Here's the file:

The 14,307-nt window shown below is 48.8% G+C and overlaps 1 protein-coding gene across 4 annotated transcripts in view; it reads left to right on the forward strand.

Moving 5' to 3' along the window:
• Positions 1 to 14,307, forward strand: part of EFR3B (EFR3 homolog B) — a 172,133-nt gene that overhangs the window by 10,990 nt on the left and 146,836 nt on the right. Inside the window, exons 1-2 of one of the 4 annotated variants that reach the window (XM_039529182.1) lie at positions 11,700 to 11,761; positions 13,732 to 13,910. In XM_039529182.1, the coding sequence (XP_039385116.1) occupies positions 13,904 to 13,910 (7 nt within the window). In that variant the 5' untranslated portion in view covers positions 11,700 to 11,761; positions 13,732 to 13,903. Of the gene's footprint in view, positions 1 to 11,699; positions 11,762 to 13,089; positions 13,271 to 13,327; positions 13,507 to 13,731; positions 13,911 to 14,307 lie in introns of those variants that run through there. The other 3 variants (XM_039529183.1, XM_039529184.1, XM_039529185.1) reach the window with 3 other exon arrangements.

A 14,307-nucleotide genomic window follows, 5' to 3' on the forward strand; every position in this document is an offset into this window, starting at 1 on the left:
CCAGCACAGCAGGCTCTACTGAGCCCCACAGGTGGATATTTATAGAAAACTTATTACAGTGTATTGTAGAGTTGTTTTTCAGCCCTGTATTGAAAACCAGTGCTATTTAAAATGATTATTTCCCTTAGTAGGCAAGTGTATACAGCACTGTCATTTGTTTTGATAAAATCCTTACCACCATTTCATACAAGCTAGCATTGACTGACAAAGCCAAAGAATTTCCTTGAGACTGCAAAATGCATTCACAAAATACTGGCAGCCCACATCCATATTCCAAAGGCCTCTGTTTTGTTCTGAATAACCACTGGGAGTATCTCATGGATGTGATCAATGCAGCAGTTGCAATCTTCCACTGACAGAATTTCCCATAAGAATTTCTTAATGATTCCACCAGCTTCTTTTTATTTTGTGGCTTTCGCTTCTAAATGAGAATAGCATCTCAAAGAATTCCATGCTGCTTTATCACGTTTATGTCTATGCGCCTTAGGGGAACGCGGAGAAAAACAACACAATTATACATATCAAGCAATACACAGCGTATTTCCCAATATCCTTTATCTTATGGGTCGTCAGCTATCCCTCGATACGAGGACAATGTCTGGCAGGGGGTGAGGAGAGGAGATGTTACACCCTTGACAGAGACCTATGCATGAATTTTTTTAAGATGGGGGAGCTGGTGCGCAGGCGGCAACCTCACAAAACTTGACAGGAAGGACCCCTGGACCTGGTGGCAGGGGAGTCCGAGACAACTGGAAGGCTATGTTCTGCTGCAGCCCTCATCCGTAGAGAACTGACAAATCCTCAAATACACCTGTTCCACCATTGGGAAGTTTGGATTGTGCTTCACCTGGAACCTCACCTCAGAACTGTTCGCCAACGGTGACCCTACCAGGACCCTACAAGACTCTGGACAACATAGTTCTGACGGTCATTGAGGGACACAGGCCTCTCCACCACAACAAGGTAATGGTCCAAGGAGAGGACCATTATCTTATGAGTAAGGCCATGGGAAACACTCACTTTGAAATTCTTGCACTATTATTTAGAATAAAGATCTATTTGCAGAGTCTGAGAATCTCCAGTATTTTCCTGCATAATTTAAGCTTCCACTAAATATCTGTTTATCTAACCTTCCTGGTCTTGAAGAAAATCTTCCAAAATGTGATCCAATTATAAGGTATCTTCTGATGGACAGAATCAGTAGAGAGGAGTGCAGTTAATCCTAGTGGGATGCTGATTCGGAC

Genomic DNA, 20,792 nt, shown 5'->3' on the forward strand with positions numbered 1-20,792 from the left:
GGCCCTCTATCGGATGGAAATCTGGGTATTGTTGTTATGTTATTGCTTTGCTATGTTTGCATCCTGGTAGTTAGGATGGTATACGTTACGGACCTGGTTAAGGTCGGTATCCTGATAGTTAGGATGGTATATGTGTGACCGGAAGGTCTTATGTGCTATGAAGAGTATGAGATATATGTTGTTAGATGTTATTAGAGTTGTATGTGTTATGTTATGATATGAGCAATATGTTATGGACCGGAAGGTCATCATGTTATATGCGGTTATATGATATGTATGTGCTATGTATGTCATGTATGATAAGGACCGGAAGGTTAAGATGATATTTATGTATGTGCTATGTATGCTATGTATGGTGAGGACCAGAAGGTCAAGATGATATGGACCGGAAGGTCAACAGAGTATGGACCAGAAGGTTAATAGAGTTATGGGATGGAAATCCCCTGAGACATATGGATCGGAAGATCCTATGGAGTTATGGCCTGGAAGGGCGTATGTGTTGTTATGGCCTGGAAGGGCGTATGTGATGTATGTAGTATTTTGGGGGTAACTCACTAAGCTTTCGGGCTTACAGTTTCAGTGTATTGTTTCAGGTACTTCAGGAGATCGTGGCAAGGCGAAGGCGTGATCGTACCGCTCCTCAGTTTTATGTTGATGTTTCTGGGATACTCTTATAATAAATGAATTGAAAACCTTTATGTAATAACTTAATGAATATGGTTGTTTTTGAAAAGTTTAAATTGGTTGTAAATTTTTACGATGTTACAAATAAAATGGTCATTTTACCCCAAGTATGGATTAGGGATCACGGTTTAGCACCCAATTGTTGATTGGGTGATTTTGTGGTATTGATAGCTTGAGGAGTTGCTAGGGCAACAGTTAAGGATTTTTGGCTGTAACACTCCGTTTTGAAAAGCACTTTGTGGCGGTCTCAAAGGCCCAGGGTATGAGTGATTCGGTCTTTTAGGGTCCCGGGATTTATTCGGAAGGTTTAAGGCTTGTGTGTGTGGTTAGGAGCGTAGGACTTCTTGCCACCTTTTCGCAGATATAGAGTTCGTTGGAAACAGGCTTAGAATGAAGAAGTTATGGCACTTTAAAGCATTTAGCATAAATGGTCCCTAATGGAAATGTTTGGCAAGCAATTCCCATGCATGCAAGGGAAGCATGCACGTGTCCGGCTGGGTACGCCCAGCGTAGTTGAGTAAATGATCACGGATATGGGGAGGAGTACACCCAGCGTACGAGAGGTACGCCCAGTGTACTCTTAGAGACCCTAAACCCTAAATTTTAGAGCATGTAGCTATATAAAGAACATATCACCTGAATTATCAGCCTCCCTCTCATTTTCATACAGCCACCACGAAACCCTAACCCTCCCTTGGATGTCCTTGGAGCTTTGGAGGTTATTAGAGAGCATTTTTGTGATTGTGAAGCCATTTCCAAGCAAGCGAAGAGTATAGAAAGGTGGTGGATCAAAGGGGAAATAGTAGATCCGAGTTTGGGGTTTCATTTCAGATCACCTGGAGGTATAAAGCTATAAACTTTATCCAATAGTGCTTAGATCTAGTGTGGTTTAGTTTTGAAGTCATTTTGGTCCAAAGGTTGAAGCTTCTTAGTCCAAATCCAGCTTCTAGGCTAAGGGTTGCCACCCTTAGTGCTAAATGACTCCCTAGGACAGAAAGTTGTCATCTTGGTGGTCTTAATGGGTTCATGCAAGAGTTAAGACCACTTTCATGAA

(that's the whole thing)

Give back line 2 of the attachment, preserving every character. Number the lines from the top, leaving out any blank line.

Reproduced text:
Moving 5' to 3' along the window: